Learning In Communities: Understanding Communities Of Practice In The Development Sector
Keywords: knowledge management, development, communities of practice, online communities of practice, gender, evaluation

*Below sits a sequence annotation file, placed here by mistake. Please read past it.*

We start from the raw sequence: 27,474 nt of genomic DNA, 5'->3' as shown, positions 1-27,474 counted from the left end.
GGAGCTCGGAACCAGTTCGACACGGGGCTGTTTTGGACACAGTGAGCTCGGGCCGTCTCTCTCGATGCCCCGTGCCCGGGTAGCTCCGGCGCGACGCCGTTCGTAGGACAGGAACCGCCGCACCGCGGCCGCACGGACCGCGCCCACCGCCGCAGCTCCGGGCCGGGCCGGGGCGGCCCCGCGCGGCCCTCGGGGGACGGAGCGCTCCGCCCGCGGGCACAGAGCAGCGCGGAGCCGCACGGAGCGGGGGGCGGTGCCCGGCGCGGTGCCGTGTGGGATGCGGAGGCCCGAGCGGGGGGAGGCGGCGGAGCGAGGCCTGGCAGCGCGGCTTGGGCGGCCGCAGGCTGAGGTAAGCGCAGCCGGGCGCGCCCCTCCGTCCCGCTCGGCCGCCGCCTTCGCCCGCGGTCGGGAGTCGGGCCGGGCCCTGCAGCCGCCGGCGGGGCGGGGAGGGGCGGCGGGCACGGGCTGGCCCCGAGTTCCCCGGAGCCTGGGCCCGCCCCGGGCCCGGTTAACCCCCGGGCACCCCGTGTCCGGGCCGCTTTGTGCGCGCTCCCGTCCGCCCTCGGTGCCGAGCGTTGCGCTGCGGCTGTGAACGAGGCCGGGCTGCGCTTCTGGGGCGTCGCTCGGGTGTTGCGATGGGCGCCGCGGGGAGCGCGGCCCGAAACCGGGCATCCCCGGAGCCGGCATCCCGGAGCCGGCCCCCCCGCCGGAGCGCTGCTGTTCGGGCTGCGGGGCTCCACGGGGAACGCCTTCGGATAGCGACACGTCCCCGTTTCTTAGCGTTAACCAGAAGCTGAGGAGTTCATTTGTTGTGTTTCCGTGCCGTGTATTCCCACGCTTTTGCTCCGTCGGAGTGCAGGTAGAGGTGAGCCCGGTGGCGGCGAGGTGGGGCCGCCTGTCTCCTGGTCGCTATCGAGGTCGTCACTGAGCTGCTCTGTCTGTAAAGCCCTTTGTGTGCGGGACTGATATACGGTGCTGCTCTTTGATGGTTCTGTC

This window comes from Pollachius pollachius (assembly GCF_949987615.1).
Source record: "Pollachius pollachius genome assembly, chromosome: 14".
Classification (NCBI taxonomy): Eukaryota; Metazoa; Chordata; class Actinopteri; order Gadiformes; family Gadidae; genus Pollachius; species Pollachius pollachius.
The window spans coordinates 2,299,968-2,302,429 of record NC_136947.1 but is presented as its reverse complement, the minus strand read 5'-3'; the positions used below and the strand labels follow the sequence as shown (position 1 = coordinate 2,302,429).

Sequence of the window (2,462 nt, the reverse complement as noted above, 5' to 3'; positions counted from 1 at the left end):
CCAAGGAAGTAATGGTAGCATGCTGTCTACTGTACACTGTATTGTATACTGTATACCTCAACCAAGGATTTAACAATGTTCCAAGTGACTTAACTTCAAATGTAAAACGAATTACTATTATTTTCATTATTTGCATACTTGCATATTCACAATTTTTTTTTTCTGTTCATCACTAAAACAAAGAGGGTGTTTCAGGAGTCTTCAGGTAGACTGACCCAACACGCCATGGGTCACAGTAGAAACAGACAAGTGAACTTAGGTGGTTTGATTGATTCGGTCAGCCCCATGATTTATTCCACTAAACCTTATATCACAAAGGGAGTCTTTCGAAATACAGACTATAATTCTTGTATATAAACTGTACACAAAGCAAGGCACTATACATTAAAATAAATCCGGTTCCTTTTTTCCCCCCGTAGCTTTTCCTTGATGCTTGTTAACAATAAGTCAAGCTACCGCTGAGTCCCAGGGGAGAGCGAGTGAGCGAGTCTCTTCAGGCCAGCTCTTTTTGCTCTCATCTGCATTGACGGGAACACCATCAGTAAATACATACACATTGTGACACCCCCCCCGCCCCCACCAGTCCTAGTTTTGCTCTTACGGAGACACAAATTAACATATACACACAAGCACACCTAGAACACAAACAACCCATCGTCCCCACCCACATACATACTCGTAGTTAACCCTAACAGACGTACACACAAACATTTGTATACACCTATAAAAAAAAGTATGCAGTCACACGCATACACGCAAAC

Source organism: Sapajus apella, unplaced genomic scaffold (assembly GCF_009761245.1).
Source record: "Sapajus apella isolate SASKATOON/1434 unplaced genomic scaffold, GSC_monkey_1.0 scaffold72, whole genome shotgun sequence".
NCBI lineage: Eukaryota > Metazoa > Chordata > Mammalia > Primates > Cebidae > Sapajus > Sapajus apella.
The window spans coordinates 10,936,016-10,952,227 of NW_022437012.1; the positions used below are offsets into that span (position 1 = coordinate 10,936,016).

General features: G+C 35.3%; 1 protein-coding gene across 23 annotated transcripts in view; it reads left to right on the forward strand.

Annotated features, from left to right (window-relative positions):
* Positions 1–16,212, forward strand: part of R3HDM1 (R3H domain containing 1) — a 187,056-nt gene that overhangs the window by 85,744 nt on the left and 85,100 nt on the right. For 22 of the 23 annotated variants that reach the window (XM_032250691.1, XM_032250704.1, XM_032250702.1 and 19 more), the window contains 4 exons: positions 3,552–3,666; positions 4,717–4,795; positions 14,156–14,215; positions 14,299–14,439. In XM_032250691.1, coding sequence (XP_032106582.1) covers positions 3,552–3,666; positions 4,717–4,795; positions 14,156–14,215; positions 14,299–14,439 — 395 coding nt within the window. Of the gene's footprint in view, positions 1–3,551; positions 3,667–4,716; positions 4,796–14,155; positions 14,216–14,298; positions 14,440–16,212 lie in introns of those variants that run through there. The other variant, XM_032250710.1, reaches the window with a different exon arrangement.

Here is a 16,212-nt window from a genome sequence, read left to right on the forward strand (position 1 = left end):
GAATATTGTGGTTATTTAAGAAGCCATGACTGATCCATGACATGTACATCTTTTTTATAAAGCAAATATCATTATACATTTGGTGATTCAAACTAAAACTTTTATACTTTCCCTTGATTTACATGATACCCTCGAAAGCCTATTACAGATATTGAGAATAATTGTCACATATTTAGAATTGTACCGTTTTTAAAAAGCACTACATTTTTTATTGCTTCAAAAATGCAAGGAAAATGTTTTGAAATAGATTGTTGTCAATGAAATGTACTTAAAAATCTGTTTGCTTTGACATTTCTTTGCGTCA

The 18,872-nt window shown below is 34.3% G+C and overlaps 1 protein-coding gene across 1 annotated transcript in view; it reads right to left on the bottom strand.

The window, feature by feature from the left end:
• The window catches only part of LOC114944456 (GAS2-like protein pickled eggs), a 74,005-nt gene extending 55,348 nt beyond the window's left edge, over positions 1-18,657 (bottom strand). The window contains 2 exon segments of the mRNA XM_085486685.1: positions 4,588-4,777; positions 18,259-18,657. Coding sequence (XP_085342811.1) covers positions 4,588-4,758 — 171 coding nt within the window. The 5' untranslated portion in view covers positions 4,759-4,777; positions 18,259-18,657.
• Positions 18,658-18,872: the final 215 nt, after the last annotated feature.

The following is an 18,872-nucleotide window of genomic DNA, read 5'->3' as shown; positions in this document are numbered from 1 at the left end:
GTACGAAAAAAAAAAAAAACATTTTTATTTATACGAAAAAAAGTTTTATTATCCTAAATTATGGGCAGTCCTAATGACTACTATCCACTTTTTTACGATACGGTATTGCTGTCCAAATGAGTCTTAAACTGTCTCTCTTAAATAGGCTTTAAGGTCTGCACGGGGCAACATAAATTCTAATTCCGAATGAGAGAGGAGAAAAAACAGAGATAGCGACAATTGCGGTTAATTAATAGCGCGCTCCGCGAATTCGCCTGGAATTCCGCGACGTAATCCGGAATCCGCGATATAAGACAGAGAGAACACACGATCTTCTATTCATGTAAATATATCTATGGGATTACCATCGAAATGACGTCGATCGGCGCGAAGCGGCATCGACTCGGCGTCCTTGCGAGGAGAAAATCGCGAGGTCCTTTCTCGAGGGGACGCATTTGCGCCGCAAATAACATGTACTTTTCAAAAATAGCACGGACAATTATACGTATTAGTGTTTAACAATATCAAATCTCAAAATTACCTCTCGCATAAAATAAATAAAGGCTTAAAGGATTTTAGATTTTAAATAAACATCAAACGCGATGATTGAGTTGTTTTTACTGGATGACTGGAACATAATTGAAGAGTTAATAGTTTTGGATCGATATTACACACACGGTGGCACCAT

AbstractIt is widely agreed that knowledge sharing between professionals plays an integral role in making social development work more efficient and more effective. Development agencies are increasingly investing in spaces where knowledge can be documented and exchanged, and terms of reference for projects often request that information be shared with stakeholders. One way to capture and facilitate knowledge sharing is through communities of practice. By understanding how learning occurs through communities of practice, their operations can become more effective and their use can become more formalized and widespread. This research paper seeks to examine the theory behind learning through communities of practice, to apply the theory to real-life virtual communities of practice, and to thereby distill best-practices for creating vibrant virtual communities of practice that are situated in the development sector. An examination of the theory behind communities reveals that a “community of practice” exists only insofar as the members are learning from one another to improve their common practice. Operationally, a virtual community of practice can remove many barriers to participation; however, virtual and off-line communities face similar challenges in motivating learning exchange between members. The paper combines interviews with four facilitators of communities of practices with extensive literature research to extract five practices for building successful online communities of practice in the development sector: • Develop stakeholder alignment to ensure that all parties have the same understanding of the community goals and interests. • Create a structure that promotes local variations and global connections by establishing facilitators for the community who demonstrate expertise. • Ensure frequent communication is possible and encouraged through appropriate technology and open channels. • Create a balance between practice and reification by building incentives for reviewing interactions and creating learning products. • Measure growth and successes using monitoring tools to track the development and interests of the community. These five practices can encourage learning through communities of practice, thereby maintaining their vibrancy. The findings of this research paper are constrained by a small number of communities that were examined. Further research could focus more keenly on qualitative analyses of community archives to better understand the behavior of participants.
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